CAPE ELIZABETH, Maine — A public hearing grew tense Monday when a local artist and his wife accused the Cape Elizabeth Town Council of undermining the U.S. Constitution.
Kris and Marilyn Kristiansen took turns at the podium to lambaste the council and the Fort Williams Advisory Commission for proposing new rules to limit the number of open-air art vendors at the 90-acre park and also restrict their location to an area adjacent to the world-famous Portland Head Light.
Ultimately, the council vote 4-2 to table the issue, choosing to consider the proposal again during a workshop and after a tour of the park later this month.
Kris Kristiansen, of Alewife Cove Road, read aloud Monday a lengthy statement in his Irish brogue. He introduced himself as a lifelong artist who has sold his works in more than 15 countries without problems.
“In fact, I have always found a warm welcome and the recognition that artists add to the cultural health and diversity of any town or city,” he said. “Having learned that artists actually have First Amendment rights under the constitution of this country, I assumed that welcome would extend here as well.”
Kristiansen began selling art at Fort Williams on May 6 and is the only independent artist working within the park, he said. Several other artists work on behalf of the Museum at Portland Head Light and gift shop.
Soon after Kristiansen’s arrival, the town tasked the Fort Williams Advisory Commission with “preserving the aesthetic, historic and open-space characteristics of the park” while maintaining visitors’ First Amendment rights to free speech, according to a summary by Councilor Kathy Ray.
Weeks later, the commission unanimously proposed that the number of open-air art vendors within the park be limited to eight, and that they should be restricted to an area near a parking lot, away from the lighthouse.
As the lone independent artist who does business at the park, Kristiansen felt singled out.
“I am disappointed that after only two months, the town of Cape Elizabeth sees me as a problem to be regulated and banished to an unsuitable location. As far as I can tell from the description in the proposals, that site is beside a very dusty gravel car park — a bad thing for my art and my asthma,” he said. “The site also deliberately excludes me from a whole section of the public.”
Marilyn Kristiansen next took the podium and read from her statement. She said the commission’s proposal would violate the Constitution.
“Any artist who exhibits their work in a public place does so under the legal umbrella of the First Amendment of the United States Constitution,” she said. “That artist, whether they chose to sell or exhibit their work, is not a commercial vendor under the law; they are a member of the general public exercising their constitutional right to freedom of speech.
“The question of regulating artists in Fort Williams Park is a constitutional issue,” she continued, “not just something the town can make rules about if no one objects.”
Marilyn Kristiansen also questioned the committee’s position that art vendors could negatively affect the park’s aesthetics.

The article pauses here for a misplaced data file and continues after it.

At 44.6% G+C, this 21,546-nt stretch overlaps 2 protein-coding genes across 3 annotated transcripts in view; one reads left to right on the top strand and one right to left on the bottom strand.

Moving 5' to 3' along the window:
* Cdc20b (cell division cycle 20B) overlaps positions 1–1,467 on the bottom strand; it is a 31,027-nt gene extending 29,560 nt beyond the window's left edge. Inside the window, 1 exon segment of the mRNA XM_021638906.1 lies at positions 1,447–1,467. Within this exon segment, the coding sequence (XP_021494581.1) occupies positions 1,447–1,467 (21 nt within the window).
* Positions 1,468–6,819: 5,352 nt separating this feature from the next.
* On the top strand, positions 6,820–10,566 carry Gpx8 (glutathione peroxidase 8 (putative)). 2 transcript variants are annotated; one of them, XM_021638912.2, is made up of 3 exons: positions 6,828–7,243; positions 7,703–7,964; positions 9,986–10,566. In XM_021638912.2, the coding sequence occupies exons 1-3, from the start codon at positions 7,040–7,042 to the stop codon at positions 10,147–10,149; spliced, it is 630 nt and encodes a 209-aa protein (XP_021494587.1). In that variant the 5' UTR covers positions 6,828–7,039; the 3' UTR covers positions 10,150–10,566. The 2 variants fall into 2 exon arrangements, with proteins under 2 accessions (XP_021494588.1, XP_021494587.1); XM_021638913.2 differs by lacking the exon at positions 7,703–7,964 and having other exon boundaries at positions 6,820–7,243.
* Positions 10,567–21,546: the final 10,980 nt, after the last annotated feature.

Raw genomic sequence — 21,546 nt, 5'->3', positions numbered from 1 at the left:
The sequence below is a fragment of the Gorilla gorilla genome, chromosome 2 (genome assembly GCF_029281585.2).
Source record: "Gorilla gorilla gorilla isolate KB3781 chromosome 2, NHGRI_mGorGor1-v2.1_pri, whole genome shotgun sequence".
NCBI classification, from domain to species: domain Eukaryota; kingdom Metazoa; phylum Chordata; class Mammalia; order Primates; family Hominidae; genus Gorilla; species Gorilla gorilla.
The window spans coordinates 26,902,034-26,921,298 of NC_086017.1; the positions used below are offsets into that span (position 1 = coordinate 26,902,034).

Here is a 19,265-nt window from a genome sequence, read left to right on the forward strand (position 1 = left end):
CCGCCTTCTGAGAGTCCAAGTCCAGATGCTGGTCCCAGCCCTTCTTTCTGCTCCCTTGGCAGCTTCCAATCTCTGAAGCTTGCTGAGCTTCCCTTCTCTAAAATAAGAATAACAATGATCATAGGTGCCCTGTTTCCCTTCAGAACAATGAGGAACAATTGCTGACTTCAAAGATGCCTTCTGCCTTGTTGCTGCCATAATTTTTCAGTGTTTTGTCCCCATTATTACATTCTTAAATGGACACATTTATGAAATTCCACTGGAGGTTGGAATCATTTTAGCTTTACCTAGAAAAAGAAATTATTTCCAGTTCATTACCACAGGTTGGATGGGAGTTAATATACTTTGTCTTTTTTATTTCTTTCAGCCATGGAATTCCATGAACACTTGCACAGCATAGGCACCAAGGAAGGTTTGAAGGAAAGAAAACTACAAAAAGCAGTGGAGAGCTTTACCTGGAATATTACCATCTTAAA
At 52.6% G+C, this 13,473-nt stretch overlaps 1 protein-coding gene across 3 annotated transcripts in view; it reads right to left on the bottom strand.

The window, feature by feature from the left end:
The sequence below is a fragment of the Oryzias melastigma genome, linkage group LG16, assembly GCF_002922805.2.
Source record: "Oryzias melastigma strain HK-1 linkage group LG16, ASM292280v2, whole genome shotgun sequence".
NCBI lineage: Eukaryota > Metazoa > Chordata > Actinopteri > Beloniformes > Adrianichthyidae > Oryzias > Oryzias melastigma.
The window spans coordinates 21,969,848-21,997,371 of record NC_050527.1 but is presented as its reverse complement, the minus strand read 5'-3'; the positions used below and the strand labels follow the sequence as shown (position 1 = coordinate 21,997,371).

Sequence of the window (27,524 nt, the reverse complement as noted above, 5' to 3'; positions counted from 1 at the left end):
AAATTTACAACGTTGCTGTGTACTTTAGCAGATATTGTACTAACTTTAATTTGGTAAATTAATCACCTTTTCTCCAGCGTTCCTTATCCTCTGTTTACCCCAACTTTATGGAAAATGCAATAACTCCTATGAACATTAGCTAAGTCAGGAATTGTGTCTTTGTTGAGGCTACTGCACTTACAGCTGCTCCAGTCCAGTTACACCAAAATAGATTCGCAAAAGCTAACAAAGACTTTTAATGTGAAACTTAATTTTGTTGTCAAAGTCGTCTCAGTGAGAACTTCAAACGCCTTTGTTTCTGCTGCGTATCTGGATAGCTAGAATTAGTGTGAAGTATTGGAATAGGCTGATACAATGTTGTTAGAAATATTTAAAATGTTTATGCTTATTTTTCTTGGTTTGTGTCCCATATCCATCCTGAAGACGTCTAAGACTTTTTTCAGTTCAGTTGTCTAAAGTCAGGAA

“It is more than a little hypocritical of the town to talk about preserving the pristine beauty of the lighthouse from commercialism when they have a shop, museum, several outdoor art vendors, two food vendors and a brand new wooden shed to collect $40 from every bus, all clustered around the lighthouse.”
Then she cautioned the council to tread carefully.
“Our Town Council, which includes three lawyers, should think very carefully before rushing to make new regulations for a nonexistent problem of one artist, when in all probability, these rules are unconstitutional and expose the town to costly lawsuits they would likely lose,” Kristiansen said.
Bill Brownell, chairman of the Fort Williams Advisory Commission, spoke in defense of the proposal, saying the town’s attorney vetted it. He said artists indeed have the right to sell wares on public property, but governmental entities also have the right to restrict their business in “appropriate, reasonable ways.”
“There’s no animus felt by the commission against street artists,” Brownell said. “I, like my colleagues on the commission, think the [proposed] regulations are very fair and very reasonable.”
The three attorneys who sit on the Town Council — David Sherman, Caitlin Jordan and Jamie Wagner — all argued to table the discussion until they had an opportunity to walk the grounds at Fort Williams and see the location that is proposed for art sales. Wagner said he also wanted to take a closer look at the proposal’s language and case law.
Sherman agreed, however, that some regulation is necessary. Allowing unlimited numbers of artists near Portland Head Light would “kill the goose that’s laying the golden egg,” he said, by overcrowding the park’s main attraction.
Nonetheless, with only one independent artist at the park, there is little urgency to act immediately, Sherman said.
“We haven’t been overrun yet,” he said, “so I’d like to spend some time looking at it.”
Town Manager Michael McGovern argued against delaying action, because more artists might arrive in the park now that the issue has attracted public attention, he said.
In the end, councilors Jim Walsh, Jordan, Sherman and Wagner voted for the delay. The workshop will begin at 5:30 p.m. Tuesday, July 30, at the parking circle near Portland Head Light and continue in Council Chambers immediately afterward.